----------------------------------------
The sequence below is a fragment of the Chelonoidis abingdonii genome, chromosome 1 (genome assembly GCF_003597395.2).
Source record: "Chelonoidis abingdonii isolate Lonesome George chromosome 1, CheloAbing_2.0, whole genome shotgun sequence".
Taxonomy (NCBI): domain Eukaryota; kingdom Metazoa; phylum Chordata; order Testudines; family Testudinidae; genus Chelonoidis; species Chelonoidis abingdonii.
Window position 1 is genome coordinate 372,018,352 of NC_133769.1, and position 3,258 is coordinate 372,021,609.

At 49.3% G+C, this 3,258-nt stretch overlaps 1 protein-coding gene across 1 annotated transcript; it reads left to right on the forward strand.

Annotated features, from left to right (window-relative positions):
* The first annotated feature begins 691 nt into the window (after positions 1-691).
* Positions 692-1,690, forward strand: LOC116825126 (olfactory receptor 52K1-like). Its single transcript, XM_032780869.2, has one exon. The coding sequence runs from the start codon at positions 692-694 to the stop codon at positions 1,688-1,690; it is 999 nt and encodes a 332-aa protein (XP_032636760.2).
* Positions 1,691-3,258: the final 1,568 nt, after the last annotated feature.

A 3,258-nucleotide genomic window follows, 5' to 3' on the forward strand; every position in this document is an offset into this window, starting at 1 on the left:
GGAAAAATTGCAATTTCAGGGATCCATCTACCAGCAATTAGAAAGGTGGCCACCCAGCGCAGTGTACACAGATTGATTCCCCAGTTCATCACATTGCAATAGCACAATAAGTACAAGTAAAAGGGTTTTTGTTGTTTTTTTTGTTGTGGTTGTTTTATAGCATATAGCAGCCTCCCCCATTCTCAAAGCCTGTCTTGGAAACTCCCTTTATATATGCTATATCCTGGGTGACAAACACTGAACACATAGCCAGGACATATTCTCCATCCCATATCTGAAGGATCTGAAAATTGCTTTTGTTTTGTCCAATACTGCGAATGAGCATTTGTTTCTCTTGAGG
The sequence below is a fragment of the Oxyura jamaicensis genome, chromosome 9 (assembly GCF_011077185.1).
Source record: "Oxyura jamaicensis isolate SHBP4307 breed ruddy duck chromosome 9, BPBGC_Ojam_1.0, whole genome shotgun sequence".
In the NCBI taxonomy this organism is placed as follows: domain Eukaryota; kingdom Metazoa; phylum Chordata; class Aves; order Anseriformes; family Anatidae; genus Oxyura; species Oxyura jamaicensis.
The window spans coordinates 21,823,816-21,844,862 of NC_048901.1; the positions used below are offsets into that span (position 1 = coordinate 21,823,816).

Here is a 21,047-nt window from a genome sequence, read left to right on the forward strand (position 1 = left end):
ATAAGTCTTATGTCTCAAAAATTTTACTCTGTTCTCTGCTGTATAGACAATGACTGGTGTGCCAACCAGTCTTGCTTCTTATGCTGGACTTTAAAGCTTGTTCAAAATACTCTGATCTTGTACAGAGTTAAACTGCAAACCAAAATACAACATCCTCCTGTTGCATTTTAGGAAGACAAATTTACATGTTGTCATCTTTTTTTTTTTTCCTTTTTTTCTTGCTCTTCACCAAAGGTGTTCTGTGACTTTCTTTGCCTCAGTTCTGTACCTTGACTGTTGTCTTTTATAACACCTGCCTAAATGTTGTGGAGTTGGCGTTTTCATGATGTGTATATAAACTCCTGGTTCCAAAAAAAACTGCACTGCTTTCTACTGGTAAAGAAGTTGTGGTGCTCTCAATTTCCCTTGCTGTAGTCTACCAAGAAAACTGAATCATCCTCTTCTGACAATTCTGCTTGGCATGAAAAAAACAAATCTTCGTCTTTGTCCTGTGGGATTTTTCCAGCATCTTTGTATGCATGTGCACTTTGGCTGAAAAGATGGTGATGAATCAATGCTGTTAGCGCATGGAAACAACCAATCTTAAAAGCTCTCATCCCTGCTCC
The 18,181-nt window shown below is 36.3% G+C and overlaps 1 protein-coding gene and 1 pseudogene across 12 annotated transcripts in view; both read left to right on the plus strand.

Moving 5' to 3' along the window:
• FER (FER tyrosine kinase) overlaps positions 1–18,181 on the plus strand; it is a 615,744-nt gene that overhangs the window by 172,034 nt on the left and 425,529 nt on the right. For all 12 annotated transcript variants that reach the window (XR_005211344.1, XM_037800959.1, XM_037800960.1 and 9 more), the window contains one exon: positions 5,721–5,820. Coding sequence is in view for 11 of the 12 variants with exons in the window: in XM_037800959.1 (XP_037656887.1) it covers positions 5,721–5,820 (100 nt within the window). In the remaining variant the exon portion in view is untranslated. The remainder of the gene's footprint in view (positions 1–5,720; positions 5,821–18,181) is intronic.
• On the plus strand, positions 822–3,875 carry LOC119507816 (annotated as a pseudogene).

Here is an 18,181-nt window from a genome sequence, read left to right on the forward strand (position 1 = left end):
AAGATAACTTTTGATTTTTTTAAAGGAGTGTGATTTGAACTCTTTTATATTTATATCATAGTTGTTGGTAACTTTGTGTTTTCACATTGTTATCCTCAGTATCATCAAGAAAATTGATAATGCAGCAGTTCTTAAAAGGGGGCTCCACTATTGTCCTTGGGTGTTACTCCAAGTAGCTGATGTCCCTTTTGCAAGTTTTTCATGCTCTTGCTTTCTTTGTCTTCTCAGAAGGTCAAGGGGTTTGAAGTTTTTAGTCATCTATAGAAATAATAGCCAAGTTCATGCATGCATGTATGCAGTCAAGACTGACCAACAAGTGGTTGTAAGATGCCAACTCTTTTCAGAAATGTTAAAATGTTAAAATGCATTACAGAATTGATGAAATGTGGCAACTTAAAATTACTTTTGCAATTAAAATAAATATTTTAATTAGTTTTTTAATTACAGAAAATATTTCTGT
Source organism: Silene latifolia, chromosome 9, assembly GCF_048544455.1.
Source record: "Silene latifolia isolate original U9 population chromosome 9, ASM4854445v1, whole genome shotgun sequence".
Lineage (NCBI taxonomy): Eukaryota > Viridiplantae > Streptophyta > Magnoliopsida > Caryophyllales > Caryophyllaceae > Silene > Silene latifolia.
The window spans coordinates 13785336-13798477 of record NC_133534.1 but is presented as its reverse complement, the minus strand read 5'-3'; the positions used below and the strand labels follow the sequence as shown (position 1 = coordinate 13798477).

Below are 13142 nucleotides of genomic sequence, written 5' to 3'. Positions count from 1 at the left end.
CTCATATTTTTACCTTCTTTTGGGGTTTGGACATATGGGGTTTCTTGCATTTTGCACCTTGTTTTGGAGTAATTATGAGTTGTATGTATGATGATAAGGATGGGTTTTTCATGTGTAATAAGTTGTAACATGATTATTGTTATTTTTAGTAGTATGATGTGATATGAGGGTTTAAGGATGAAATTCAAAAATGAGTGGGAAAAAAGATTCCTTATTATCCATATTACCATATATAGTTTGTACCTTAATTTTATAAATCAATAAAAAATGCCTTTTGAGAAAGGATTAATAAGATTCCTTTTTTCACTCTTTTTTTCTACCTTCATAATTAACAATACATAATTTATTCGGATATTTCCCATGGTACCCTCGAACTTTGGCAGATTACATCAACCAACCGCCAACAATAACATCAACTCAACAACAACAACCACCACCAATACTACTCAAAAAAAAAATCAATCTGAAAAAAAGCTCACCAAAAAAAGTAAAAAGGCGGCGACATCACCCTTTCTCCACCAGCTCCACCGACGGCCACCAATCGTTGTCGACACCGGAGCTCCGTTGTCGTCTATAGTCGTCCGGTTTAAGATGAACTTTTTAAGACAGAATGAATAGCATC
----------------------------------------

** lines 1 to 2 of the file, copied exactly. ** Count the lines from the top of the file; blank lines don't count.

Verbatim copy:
The sequence below is a fragment of the Chelonoidis abingdonii genome, chromosome 1 (genome assembly GCF_003597395.2).
Source record: "Chelonoidis abingdonii isolate Lonesome George chromosome 1, CheloAbing_2.0, whole genome shotgun sequence".